1. Give a Portion of Your Tax Refund to a Charitable Organization

Longtime readers will not be surprised that I am suggesting giving as the first step to make the most of your tax refund. As previously mentioned, Mrs. Superhero and I have placed Giving at the top of our monthly budget. Giving aligns with our values, and helping others provides us with much more satisfaction and enjoyment than buying more stuff or eating delicious food.

I strongly believe that giving 10% is the best way that we can make a charitable contribution prior to reaching financial independence (at which time we will significantly increase our giving). We have always done this, dating back to the time when we faced a mountain of debt, and we continue to do so today, even though we are only a few months away from carrying no debt other than our mortgage.

Why? As I mentioned, we believe helping others is both a calling and the most satisfying use of our money. Giving is also a strong reminder that money is not something to be hoarded out of greed. We want to value money and practice good stewardship, but we also want to remain far removed from the love of money.

Many people reject giving in favor of keeping their money strictly to themselves. Ironically, it is usually these same people who senselessly give their money to big banks and other financiers in the form of outlandish interest payments on cars, boats, and other stuff.

Personally, I would rather give in a meaningful way. Even if you give 1% of your tax refund, you will help others and begin to change the way you view money.

2. Increase Your Savings and/or Emergency Fund

When looking to make the most of your tax return, simply saving money can be a wise choice.
When looking to make the most of your tax return, simply saving money can be a wise choice.

After supporting societal progress by giving, use your tax refund proceeds to improve your liquid savings. Unless you are an extremely high income earner or have a stable passive income stream, you absolutely must have an Emergency Fund. If you do not have one, consider this a full-blown, alarm-sounding crisis that must be addressed immediately! Statistically-speaking, there is close to a 100% chance that you will experience some form of an emergency within the next decade, so be ready!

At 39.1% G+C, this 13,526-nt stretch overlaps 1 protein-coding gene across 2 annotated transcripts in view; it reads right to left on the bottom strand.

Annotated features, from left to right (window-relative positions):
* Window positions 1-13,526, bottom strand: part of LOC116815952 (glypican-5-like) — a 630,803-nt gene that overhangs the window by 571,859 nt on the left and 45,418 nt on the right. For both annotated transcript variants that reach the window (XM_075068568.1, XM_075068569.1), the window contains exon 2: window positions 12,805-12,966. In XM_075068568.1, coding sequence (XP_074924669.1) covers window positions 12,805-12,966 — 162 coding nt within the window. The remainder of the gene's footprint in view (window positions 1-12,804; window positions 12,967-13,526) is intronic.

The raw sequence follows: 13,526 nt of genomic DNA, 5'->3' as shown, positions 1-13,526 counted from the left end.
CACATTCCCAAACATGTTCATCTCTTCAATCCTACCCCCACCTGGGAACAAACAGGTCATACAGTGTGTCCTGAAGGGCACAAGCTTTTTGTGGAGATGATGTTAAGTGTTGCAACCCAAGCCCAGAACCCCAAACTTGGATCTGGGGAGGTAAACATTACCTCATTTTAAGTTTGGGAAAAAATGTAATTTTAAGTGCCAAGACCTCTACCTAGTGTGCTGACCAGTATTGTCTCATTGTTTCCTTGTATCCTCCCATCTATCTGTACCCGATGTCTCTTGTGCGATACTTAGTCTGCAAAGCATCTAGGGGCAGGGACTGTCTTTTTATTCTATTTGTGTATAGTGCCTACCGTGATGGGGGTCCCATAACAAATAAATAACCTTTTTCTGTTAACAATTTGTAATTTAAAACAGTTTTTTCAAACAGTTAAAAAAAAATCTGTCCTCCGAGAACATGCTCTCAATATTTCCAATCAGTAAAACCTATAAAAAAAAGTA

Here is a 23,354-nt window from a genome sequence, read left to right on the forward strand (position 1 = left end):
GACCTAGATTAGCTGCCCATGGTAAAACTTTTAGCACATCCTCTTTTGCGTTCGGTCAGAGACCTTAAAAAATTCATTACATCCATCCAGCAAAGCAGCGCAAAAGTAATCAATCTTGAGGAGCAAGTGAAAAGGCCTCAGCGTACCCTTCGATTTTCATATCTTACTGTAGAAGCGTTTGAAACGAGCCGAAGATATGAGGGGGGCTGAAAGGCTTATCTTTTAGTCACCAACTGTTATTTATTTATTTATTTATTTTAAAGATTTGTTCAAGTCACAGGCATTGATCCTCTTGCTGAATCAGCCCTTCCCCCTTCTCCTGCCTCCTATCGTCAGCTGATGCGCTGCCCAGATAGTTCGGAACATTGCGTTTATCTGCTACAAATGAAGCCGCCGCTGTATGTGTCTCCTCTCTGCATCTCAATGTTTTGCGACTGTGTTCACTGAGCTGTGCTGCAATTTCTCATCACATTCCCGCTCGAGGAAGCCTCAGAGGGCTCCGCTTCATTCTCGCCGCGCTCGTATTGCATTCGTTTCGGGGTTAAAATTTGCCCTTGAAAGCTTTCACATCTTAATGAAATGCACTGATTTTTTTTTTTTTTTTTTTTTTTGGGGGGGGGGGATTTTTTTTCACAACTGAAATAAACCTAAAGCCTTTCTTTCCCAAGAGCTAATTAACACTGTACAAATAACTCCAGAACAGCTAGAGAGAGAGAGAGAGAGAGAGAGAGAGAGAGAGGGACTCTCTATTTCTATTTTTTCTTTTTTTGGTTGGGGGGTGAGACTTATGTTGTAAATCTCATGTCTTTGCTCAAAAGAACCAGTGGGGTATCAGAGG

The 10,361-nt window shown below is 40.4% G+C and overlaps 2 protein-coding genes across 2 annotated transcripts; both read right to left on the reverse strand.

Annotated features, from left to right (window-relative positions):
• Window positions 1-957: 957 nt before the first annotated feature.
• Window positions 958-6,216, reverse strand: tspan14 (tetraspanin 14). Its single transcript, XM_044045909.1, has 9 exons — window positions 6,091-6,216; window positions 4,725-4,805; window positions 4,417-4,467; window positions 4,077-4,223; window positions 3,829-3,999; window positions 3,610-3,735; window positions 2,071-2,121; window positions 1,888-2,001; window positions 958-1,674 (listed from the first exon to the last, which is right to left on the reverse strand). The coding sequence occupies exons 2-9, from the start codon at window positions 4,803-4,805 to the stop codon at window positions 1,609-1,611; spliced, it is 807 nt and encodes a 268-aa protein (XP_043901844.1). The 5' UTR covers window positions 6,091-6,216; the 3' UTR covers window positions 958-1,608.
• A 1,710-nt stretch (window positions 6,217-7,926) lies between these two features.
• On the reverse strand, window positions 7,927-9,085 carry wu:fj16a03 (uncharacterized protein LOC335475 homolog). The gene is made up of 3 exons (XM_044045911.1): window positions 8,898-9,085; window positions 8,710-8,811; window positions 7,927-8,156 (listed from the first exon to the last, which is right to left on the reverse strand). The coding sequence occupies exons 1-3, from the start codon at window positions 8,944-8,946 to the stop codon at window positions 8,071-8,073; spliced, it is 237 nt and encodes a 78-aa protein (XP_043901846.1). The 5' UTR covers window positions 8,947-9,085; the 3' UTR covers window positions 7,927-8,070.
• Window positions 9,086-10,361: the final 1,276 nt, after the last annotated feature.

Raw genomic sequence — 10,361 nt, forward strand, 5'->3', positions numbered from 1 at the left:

While I recommend maintaining an Emergency Fund of at least 3-6 months of minimum living expenses, you may also wish to establish an additional Opportunity Fund. I do not specifically recommend amounts or figures for this fund, and you may wish to skip it entirely in favor of moving onto Step 3. However, an Opportunity Fund could allow you to make a fun, somewhat impulsive decision without any accompanying feelings of guilt or regret.

3. Get out of Debt – Once and For All!

After you have given and increased your security via your Emergency Fund, you are fully-prepared to take on the primary barrier standing in the way of Financial Independence: Debt.

The sooner you eliminate your non-mortgage debts, the sooner you free a significant portion of your monthly income and simultaneously gain the freedom to invest in tax-advantaged retirement accounts. Both the Snowball and Avalanche methods are valid means to achieve debt freedom. For the purposes of this post, I am less-concerned with the method you implement to eliminate your debt; just get it done. You may get the push you need if you make the most of your tax refund in this way!

 

4. Invest in Tax-Advantaged Investments

The real fun begins when you no longer have non-mortgage debt. If you are free from the shackles of debt, the next optimal use for your tax refund is to maximize your retirement contributions. For the purposes of this limited space, ensure you are maximizing employer-offered plans, specifically if they offer a match, and then move onto your Roth IRA.

Want to make the most of your tax refund? Opening an IRA or taxable brokerage account with Betterment is a smart way to maximize the impact of your refund.
Betterment returns vs. US Market and Typical Investor Returns (Credit: Betterment)

If you’re looking for an easy to use platform for investing, Fundrise offers real estate investment options with low financial barriers for entry.. Their Tax-Coordinated Portfolio works to maximize your earnings and minimize tax burdens across all types of accounts, including taxable accounts, Roth IRAs, and traditional IRAs. It is simple to sign-up or rollover an account, select a portfolio of ETFs, and be on your way toward earning better returns right away.

Compared to other platforms, the Betterment portfolio is designed to achieve optimal returns at every level of risk. Through diversification, automated rebalancing, better behavior, and lower fees, the Betterment approach to investing can help you generate 2.9% higher returns than a typical DIY investor.

Make the most of your tax refund and start investing with Betterment by signing up today!

5. Contribute to Your Children’s College Funds

If you do not have children, skip ahead to Step 6. If you have children, you need to learn the nuances of the Coverdell ESA (Education Savings Account, also nicknamed the Education IRA) and 429 plan. The ESA has income and contribution limits (currently $2,000 per year), but I recommend you start with the ESA in most circumstances, if eligible.